Flight attendant Caroline Bright was kicking off her last shift of the day when she realized one of the pilots on board reminded her of someone. “I was trying to figure it out, was it a celebrity?” she told HuffPost. “Who does he remind me of?” He looked like her dad, she realized. “When we landed and were waiting for the van to the hotel, I told him I’d figured it out,” she said. ”I told him, ‘You look like just my dad.’ I had a picture of him on my phone, which I showed to the first officer.
When it comes to celebrity transformations, Christian Bale takes the cake (and pie). The actor, who has famously gained and lost drastic amounts of weight for various roles over the years, most recently gained 40 pounds to portray former Vice President Dick Cheney in the upcoming film “Backseat.”It’s easy to assume that an actor who has been tasked with putting on weight for a film does so purely by eating junk food and ceasing exercise. In fact, various actors have admitted to just that.
Consejos para sabios: no toquen el pelo de Lupita Nyong'o. Ni de nadie más. La actriz ganadora del premio de la Academia no está muy contenta con la edición de la revista Grazia de Reino Unido porque la revista editó y alisó partes de su cabellera en su portada de noviembre 2017, y declaró que ella no hubiera participado en una sesión de fotos que borrara la textura natural de su cabello.
Muck Rack makes it simple to find people, tweets, or articles that mention any name, keyword, company, hashtag etc. We've compiled this guide to help you make the most of your search.
Selecting a term
Start searching tweets, articles from media outlets, articles mentioned in tweets, journalists'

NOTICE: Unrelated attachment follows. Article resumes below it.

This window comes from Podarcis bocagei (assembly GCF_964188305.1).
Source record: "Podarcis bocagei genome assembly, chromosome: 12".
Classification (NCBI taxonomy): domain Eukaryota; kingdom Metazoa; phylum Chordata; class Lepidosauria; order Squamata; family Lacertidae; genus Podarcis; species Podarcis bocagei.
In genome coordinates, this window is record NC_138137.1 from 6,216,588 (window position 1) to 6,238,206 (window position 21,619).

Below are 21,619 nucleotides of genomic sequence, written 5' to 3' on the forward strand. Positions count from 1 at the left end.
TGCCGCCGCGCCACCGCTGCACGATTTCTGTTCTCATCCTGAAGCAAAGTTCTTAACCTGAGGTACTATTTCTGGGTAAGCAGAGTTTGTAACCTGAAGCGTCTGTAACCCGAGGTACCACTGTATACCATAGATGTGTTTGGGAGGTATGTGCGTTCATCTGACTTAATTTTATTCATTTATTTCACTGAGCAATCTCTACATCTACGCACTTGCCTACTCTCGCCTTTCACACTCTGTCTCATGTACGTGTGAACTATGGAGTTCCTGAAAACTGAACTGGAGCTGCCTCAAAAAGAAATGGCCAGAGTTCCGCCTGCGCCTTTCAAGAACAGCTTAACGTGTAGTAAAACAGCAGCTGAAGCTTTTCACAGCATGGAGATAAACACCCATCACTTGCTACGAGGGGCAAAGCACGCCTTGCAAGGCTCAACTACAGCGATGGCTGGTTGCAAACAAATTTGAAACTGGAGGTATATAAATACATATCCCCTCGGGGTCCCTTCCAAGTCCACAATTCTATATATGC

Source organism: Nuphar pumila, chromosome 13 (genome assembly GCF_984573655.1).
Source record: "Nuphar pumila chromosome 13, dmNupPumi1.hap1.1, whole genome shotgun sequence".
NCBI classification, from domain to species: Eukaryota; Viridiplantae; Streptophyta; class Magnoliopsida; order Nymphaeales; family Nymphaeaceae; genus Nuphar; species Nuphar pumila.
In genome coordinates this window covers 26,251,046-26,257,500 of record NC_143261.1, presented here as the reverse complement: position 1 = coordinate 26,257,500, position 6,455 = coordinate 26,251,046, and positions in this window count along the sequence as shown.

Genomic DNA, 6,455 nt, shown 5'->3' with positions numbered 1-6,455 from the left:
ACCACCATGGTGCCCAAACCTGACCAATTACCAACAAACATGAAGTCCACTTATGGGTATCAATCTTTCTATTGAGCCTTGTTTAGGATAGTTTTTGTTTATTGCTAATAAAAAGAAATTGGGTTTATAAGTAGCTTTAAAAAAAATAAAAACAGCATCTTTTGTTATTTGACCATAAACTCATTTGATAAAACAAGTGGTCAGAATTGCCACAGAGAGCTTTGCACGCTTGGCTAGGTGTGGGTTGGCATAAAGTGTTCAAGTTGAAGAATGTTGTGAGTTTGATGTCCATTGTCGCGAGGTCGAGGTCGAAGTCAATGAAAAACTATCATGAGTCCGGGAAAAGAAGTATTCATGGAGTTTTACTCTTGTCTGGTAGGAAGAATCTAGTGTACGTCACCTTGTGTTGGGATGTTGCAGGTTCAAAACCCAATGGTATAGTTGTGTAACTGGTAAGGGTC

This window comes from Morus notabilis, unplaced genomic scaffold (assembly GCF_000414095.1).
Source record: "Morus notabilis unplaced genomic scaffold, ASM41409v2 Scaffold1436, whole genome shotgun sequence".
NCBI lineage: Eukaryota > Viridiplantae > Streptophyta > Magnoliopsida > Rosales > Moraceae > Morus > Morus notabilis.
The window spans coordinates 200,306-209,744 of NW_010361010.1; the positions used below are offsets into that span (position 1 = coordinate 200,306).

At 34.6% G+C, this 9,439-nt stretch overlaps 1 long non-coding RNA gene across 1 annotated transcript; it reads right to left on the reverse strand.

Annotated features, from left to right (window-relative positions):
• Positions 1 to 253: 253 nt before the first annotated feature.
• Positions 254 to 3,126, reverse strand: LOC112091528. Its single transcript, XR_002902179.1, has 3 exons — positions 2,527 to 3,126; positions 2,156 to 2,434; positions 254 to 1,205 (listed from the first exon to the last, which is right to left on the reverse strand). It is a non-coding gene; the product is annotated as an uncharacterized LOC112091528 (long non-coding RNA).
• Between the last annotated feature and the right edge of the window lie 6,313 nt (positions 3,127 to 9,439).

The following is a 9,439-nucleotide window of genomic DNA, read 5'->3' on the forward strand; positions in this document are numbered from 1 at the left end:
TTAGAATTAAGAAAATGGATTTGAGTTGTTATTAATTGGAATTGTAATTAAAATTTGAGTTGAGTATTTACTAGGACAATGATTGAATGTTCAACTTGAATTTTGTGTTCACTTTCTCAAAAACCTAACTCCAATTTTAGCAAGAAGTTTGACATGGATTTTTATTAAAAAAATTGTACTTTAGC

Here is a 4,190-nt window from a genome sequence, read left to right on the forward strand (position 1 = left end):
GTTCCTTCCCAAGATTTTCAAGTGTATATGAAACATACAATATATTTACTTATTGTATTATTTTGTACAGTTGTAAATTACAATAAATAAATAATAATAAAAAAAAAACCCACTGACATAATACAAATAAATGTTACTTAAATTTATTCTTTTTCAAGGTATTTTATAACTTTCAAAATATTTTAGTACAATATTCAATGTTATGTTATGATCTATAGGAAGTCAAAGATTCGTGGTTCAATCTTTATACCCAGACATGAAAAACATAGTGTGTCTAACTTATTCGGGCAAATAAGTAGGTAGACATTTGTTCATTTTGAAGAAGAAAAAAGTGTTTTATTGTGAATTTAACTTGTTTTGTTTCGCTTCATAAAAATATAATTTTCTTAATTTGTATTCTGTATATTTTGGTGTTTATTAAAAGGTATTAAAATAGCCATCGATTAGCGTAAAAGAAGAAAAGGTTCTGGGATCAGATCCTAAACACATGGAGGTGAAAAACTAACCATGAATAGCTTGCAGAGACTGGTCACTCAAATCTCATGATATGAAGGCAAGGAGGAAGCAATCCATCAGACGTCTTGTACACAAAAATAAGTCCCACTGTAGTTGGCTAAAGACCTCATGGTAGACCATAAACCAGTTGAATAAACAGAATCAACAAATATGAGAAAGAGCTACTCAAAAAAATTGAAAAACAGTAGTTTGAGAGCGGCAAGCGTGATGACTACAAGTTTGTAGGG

names, titles and bios with some suggested searches:
Companies or Topics (e.g. iPhone, Microsoft)
Phrases (e.g. "cloud computing") — use quotes to keep the terms together
Twitter handles (e.g. @username) — returns those who have mentioned or replied to
Names (e.g. "David Pogue")
Hashtags (e.g. #sxsw, #london2012)
Bio details (e.g. vegan, Olympics, father)
Muck Rack's Advanced Search allows for many boolean operators.
Find results that mention multiple specified terms, use AND or
+. For example, ensure each result contains both Elon Musk and Mark Zuckerberg by
searching Musk AND Zuckerberg or Musk + Zuckerberg.
Use the operators OR or , to broaden your search when you'd like either of
multiple terms to appear in results. (This is the default behavior of our search when no operators
are used). For example, results will contain either cake or cookie by searching cake OR cookie or cake,cookie
Use NOT or - to subtract results from your search. For
example, searching Disney will yield results about the Walt Disney Company as well as Walt Disney
World Resort. To exclude mentions of Disney World, search for Disney -World or Disney
When using one of these operators with a phrase, enclose it in quotation marks. For example, you can
find results about smartphones excluding Apple's iPhone 4S by searching smartphone -"iPhone
Exact case matching or punctuation
If you're searching for a brand name or keyword that relies on specific punctuation marks or capitalization, you can
find results that match your exact query by adding matchcase: before the keyword you're searching for, like matchcase:E*TRADE .
Use parentheses to separate multiple
boolean phrases. For example, to find journalists talking about having fun in Disney World or
Disneyland, search for ("disney world" OR disneyland) AND fun.
An asterisk can be used to search for any variation of a root word truncated by the asterisk. For example, searching for admin* will return results for administrator, administration, administer, administered, etc.
A near operator is an AND operator where you can control the distance between the words. You can vary the distance the near operation uses by adding a forward slash and number (between 0-99) such as strawberries NEAR/10 "whipped cream", which means the strawberries must exist within 10 words of "whipped cream".